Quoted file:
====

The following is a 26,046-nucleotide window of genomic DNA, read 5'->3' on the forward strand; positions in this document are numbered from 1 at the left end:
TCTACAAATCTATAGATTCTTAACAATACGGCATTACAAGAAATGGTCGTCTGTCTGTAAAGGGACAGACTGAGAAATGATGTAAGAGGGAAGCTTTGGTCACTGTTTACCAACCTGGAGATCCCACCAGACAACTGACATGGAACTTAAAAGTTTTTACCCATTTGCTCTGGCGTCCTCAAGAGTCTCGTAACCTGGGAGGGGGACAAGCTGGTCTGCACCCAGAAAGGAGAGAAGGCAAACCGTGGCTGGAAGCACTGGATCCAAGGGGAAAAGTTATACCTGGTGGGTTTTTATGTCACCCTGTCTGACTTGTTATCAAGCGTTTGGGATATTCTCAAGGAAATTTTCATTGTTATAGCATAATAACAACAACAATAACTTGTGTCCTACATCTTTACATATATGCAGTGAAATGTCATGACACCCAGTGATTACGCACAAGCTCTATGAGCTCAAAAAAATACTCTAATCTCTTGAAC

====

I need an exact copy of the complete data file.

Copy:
The following is a 26,046-nucleotide window of genomic DNA, read 5'->3' on the forward strand; positions in this document are numbered from 1 at the left end:
TCTACAAATCTATAGATTCTTAACAATACGGCATTACAAGAAATGGTCGTCTGTCTGTAAAGGGACAGACTGAGAAATGATGTAAGAGGGAAGCTTTGGTCACTGTTTACCAACCTGGAGATCCCACCAGACAACTGACATGGAACTTAAAAGTTTTTACCCATTTGCTCTGGCGTCCTCAAGAGTCTCGTAACCTGGGAGGGGGACAAGCTGGTCTGCACCCAGAAAGGAGAGAAGGCAAACCGTGGCTGGAAGCACTGGATCCAAGGGGAAAAGTTATACCTGGTGGGTTTTTATGTCACCCTGTCTGACTTGTTATCAAGCGTTTGGGATATTCTCAAGGAAATTTTCATTGTTATAGCATAATAACAACAACAATAACTTGTGTCCTACATCTTTACATATATGCAGTGAAATGTCATGACACCCAGTGATTACGCACAAGCTCTATGAGCTCAAAAAAATACTCTAATCTCTTGAAC